Did you know that in Switzerland, the people in the town you live in can determine whether or not you become a Swiss citizen?

This is exactly what the townspeople of Gipf-Oberfrick did when they denied Swiss citizenship to a woman for the second time because of her vegan beliefs.

Nancy Holten, a 42-year-old who has lived in Switzerland since she was 8, had been turned down for citizenship by the residents committee for what she believes were her views and how she has gone about expressing those views.

Holten, who has children with Swiss citizenship, has publicly opposed cowbells and church bells ringing, saying it hurts the animals hearing. She has also opposed hunting and piglet racing in the area, all causing media and TV attention to this small Swiss town, whose residents prefer not to have that attention.

Holten claimed that she felt she wasn’t granted citizenship because “I think I was too strident and spoke my mind too often.”

Local administrator Urs Treier, somewhat agreed with Holten’s theory. Treier claimed that the reason Holten’s citizenship wasn’t approved wasn’t because of her beliefs, it was “because she had campaigned so publicly.”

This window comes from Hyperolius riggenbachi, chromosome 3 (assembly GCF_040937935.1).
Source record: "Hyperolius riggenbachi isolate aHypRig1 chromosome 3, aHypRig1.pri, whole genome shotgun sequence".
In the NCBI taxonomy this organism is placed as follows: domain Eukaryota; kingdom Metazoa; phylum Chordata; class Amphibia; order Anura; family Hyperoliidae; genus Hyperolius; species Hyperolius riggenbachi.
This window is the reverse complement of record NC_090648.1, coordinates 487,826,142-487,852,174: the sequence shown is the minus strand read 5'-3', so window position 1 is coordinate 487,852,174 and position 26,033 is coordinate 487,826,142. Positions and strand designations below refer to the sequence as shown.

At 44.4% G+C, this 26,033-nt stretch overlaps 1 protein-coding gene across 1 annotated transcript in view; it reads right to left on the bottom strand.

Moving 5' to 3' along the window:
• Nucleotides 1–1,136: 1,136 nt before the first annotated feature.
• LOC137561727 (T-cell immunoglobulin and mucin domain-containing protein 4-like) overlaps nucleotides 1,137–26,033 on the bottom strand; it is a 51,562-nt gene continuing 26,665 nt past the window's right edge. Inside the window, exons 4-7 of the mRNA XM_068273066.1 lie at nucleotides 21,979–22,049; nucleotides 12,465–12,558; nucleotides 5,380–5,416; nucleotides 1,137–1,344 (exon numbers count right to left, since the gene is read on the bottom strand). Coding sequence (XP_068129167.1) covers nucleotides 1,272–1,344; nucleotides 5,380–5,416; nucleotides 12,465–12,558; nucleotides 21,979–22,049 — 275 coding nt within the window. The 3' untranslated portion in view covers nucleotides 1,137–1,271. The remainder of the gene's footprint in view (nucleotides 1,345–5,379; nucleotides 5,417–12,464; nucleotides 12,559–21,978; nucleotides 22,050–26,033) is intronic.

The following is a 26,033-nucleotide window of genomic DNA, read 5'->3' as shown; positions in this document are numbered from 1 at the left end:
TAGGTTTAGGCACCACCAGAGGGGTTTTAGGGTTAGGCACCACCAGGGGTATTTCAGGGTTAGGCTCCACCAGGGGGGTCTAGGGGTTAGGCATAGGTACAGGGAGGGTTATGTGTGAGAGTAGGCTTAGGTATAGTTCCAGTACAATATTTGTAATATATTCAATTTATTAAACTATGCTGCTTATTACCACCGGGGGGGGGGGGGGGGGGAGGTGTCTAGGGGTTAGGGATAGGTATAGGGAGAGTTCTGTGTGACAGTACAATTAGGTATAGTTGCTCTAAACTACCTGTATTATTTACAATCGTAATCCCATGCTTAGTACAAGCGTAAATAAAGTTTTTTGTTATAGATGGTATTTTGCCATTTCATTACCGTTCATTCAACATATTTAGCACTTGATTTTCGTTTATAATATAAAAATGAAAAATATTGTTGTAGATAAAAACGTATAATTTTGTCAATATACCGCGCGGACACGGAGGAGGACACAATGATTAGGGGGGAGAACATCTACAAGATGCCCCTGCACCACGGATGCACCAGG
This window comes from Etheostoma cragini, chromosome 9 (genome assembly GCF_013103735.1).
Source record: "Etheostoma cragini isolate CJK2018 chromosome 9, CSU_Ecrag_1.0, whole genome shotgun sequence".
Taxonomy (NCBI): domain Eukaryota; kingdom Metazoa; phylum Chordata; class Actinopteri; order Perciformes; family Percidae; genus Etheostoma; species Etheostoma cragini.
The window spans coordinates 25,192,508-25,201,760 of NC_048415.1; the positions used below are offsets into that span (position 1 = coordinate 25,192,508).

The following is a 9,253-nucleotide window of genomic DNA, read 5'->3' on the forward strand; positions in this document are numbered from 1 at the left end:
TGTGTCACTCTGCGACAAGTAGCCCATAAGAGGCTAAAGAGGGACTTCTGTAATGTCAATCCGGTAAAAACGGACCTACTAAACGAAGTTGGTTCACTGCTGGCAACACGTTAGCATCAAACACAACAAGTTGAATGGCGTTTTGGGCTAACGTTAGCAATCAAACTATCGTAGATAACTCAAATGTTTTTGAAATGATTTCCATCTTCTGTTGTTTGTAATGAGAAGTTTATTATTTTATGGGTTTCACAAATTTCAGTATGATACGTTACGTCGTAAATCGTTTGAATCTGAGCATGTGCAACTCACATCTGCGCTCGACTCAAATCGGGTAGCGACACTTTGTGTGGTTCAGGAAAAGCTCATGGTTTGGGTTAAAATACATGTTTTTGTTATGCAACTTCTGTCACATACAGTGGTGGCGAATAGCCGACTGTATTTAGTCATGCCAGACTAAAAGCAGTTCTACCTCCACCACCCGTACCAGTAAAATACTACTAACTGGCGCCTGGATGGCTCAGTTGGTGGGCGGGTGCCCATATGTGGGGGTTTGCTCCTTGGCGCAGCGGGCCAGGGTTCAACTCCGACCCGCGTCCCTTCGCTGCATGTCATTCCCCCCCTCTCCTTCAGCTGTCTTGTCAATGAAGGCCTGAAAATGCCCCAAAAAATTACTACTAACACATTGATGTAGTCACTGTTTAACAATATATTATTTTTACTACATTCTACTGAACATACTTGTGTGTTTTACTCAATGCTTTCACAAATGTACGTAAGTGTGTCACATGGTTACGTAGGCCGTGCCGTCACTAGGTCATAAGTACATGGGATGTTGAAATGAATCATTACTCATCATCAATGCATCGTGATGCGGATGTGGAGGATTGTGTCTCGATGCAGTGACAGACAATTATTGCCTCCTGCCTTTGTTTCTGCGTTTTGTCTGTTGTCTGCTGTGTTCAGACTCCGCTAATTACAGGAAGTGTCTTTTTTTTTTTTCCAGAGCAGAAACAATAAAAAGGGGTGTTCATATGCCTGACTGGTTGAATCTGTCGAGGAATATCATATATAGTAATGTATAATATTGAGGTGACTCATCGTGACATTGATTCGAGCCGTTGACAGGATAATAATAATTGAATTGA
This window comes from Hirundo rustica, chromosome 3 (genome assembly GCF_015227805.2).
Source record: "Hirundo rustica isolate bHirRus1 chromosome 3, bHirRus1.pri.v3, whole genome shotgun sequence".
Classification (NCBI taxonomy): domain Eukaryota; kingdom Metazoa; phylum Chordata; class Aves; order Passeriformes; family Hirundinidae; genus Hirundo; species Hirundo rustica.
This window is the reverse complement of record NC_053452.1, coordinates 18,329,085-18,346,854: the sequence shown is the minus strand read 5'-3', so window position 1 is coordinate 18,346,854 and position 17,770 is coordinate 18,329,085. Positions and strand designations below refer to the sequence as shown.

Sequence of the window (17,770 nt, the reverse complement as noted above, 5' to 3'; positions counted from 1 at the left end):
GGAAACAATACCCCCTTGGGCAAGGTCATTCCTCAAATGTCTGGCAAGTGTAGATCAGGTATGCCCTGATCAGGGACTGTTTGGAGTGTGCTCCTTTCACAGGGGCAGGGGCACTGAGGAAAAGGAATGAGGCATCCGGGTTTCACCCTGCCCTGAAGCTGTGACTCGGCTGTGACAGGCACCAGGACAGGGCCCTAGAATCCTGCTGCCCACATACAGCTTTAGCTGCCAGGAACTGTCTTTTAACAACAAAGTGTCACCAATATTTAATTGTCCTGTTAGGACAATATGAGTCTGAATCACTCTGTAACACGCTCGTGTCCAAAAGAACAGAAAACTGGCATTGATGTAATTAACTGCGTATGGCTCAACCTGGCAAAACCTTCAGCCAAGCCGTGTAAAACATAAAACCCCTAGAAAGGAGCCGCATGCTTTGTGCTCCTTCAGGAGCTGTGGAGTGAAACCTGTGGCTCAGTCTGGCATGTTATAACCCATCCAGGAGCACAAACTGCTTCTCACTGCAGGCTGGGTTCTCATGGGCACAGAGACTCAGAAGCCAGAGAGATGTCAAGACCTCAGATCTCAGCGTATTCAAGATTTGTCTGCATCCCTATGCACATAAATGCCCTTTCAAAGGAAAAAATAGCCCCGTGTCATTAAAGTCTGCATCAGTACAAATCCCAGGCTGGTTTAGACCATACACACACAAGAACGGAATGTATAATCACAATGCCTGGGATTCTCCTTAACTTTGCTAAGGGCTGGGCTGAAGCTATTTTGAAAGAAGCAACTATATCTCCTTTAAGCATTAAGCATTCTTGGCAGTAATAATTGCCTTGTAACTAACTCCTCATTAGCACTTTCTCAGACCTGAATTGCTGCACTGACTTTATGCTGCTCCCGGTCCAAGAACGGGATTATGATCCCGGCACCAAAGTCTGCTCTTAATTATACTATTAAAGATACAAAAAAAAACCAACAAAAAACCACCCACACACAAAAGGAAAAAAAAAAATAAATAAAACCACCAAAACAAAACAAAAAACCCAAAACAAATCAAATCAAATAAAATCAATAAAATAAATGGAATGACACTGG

“The voters of Gipf-Oberfrick know that the legal requirements for naturalization are met and they know that even people who want to be naturalized in Switzerland may have different ideological opinions. 
“The reason why they have yet again clearly rejected the naturalization is that Nancy Holten very often expresses her personal opinion in the media, and also gathers media coverage for rebelling against traditional [Swiss] things within the village.”

I’m not here to cast judgment on somebody’s vegan beliefs or Swiss law but this seems like a strange way to determine whether or not someone becomes a citizen. I can understand that the residents didn’t want unwanted attention but the line between that and just simply not letting someone be a citizen because of differing beliefs looks a bit blurred. Especially when Holten passed the necessary requirements to become a citizen in the first place.

Thankfully, this law that could easily be used for all the wrong reasons, hasn’t made its way to the United States…yet.

[The Local]

About Phillip Bupp

Producer/editor of the Awful Announcing Podcast and Short and to the Point. News editor for The Comeback and Awful Announcing. Highlight consultant for Major League Soccer as well as a freelance writer for hire. Opinions are my own but feel free to agree with them.

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